The Investec Ashes 2013 August 18, 2013

Starc vying for chance to cement place


Mitchell Starc is due to play in the final Ashes Test at The Oval. That is based not on confirmation from the selectors, just the prevailing trend. Since the start of the tour of India earlier this year, Starc has alternated: in for Chennai, out for Hyderabad, in for Mohali, out for Delhi, in for Trent Bridge, out for Lord's, in for Old Trafford, out for Durham. In for The Oval just makes sense.

In fact, stretch it back even further and the only time Starc has ever played two consecutive Tests in a series was during the first two Tests of his career against New Zealand in late 2011. Starc has done some fine things during his 11 Test appearances, with both bat and ball, and his use of reverse swing has been one of his strongest weapons.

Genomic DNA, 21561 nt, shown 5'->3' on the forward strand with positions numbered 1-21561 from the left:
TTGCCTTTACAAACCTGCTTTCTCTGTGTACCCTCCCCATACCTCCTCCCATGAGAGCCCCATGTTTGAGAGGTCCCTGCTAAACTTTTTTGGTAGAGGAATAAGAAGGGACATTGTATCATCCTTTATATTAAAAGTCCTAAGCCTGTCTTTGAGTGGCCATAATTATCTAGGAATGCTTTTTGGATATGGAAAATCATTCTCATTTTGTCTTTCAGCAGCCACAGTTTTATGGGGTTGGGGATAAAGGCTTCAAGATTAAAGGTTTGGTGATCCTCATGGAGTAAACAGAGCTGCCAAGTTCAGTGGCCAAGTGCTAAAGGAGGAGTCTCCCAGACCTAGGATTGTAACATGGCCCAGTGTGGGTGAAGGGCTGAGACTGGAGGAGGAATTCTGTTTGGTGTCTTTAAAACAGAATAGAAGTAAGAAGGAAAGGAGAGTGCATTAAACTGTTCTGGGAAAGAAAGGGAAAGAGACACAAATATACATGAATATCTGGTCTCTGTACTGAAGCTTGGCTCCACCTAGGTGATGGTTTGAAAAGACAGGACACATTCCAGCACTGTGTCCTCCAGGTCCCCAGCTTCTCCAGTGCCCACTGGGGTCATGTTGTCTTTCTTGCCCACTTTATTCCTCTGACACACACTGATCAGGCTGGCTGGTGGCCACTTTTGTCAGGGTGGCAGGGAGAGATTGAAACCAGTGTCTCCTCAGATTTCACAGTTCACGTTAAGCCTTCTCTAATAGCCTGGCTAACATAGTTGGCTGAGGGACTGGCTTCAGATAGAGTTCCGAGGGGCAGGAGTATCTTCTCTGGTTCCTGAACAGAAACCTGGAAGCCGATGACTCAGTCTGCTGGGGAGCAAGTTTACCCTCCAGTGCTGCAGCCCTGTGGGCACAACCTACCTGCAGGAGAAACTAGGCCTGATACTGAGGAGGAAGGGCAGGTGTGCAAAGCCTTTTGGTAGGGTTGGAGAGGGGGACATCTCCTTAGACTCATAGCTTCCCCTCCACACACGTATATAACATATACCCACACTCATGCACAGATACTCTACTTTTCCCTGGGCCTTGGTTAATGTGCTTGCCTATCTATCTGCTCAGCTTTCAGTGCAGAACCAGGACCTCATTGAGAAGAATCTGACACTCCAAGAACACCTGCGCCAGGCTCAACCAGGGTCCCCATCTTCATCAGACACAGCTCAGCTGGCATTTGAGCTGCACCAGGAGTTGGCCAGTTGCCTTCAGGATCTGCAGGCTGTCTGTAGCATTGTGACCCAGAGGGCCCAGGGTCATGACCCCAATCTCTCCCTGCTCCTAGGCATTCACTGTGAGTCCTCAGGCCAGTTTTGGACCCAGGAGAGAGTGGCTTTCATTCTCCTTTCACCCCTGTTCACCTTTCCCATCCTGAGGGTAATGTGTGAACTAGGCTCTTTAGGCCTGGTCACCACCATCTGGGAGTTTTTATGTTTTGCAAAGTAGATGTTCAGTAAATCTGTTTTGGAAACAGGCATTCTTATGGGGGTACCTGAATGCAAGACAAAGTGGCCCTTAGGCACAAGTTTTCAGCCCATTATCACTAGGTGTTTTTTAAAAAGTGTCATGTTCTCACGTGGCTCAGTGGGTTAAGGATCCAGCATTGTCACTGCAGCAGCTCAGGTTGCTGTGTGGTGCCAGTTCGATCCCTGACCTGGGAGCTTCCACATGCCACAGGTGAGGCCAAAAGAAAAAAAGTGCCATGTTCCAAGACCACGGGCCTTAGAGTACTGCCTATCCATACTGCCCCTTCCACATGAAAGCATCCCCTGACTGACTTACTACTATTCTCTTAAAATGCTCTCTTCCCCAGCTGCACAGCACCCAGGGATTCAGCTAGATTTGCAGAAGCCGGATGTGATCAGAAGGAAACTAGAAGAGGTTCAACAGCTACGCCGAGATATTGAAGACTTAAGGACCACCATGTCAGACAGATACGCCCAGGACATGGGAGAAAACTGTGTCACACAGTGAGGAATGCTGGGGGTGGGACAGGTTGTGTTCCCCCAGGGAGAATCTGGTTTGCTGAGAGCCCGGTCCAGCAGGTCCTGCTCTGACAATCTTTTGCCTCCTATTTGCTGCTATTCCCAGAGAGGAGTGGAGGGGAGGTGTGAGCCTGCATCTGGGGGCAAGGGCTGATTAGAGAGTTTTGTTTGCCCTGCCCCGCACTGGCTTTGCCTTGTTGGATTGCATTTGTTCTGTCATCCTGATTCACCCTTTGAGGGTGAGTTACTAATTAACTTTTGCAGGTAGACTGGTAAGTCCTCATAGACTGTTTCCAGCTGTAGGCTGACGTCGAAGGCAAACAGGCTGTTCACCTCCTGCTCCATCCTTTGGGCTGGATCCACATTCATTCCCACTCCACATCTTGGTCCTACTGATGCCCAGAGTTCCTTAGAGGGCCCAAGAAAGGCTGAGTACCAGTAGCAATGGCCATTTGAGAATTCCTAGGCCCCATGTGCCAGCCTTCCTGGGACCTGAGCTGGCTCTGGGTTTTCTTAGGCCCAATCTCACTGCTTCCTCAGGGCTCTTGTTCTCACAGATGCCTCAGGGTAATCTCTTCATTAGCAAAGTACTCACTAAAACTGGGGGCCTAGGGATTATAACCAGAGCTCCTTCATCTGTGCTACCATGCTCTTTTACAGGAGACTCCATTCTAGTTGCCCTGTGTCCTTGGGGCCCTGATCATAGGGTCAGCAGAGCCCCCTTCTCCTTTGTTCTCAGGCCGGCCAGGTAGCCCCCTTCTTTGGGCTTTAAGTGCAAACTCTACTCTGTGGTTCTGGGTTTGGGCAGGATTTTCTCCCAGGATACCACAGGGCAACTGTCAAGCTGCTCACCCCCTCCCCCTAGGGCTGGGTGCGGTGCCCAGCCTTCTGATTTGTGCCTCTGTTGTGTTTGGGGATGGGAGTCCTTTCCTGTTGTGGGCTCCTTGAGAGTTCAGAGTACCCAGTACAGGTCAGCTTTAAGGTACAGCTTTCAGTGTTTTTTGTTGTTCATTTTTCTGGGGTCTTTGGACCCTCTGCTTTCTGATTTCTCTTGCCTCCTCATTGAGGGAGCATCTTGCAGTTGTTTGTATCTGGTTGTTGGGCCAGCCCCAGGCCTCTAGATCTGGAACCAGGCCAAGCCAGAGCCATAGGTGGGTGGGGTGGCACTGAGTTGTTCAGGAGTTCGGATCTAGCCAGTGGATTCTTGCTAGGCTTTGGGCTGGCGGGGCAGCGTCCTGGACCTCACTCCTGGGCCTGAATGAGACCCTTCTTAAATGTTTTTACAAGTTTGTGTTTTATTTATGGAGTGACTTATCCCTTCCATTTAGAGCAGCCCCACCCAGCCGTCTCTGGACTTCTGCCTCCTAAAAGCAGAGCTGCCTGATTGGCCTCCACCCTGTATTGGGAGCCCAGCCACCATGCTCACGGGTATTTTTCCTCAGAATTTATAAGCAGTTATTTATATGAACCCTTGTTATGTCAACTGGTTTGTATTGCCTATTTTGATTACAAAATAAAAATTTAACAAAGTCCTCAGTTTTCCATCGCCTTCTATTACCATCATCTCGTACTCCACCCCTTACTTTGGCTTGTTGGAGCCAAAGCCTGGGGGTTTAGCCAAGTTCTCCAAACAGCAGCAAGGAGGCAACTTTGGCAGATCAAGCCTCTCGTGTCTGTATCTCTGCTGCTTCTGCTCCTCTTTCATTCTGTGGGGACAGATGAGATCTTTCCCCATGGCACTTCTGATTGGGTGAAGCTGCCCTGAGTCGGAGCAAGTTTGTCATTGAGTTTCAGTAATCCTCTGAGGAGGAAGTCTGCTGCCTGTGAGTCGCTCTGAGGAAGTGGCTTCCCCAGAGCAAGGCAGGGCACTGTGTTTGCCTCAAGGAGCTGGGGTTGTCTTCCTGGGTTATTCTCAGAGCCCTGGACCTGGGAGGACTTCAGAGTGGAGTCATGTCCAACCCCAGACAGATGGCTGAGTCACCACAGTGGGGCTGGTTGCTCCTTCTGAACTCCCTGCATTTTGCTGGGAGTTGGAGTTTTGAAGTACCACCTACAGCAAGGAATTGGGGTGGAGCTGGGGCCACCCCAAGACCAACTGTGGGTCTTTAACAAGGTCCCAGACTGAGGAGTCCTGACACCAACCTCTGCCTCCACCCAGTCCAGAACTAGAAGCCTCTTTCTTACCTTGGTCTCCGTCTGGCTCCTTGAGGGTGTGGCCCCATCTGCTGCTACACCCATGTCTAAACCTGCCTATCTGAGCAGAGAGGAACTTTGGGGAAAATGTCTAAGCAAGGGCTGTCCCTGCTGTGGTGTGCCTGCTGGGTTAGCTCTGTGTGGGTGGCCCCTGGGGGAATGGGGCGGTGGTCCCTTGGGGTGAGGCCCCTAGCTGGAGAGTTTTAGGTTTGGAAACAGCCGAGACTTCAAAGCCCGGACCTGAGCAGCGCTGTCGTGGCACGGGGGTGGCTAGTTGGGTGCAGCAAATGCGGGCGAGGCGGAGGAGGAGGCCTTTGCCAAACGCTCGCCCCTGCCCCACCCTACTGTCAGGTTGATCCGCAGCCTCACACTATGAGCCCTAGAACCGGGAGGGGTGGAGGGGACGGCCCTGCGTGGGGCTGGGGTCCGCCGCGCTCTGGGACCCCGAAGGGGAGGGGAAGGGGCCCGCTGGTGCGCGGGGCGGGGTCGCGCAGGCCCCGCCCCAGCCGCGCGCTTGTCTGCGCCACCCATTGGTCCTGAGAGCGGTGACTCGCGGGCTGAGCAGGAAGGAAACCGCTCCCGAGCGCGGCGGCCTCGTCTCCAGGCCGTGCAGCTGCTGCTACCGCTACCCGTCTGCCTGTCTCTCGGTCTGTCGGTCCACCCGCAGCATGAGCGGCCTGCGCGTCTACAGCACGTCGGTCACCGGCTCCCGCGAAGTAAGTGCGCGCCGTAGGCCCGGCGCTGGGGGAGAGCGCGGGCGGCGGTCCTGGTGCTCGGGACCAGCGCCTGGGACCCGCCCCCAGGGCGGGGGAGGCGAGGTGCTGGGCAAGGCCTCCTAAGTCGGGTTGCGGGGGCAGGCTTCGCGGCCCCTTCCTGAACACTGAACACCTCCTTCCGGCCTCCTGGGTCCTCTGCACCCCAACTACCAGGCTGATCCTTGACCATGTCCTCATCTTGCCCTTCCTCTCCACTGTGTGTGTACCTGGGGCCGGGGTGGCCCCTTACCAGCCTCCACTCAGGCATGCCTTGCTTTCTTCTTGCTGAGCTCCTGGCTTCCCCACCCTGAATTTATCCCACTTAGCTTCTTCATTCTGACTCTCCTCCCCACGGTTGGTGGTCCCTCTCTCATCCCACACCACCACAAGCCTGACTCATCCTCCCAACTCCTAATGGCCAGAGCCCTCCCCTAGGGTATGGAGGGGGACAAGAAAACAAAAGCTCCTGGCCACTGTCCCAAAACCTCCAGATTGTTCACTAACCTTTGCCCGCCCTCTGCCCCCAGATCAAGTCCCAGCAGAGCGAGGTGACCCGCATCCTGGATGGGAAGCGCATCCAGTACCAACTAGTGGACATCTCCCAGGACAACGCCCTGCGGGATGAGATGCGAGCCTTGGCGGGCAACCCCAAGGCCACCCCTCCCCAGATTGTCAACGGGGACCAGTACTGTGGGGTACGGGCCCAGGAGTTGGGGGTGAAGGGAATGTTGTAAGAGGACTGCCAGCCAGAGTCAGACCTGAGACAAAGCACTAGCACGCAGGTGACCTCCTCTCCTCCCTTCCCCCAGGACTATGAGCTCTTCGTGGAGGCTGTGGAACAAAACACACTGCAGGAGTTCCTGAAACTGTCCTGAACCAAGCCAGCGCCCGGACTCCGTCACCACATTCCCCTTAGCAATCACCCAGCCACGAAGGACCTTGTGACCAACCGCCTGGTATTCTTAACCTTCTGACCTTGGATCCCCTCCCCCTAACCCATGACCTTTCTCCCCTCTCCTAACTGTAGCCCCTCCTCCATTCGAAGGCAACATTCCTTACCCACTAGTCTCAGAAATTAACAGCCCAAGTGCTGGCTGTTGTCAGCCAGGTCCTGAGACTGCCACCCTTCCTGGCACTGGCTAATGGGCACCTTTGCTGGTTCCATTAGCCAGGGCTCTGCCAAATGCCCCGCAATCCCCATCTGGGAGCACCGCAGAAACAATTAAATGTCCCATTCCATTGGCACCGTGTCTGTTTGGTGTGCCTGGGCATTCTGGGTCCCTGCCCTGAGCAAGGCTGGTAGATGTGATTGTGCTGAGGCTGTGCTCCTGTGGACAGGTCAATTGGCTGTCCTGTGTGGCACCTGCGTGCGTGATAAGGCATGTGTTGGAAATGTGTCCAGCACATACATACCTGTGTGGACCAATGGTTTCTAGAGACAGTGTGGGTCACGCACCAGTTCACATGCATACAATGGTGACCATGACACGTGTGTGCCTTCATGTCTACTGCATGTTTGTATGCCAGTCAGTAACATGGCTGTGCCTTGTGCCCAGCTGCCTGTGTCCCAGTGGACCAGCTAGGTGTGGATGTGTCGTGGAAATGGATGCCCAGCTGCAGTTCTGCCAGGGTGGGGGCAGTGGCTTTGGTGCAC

That was also what cost him his place for the fourth Test, as the selectors felt Chester-le-Street would be more suited to seam rather than swing. Starc has at times struggled to find the right lines during this series in his search for movement in the air, mixing up his threatening deliveries with sprays down leg or wide of off, and while he knows he needs greater consistency, it is hard to achieve in such circumstances.

"It would be nice to get a few games back-to-back and get that rhythm," Starc said after Australia's tour match in Northampton against the England Lions. "To have a chance at that consistency that everyone talks about [would be good] - 'you've got to be more consistent,' - well it's a bit hard when you play one game and you're dropped."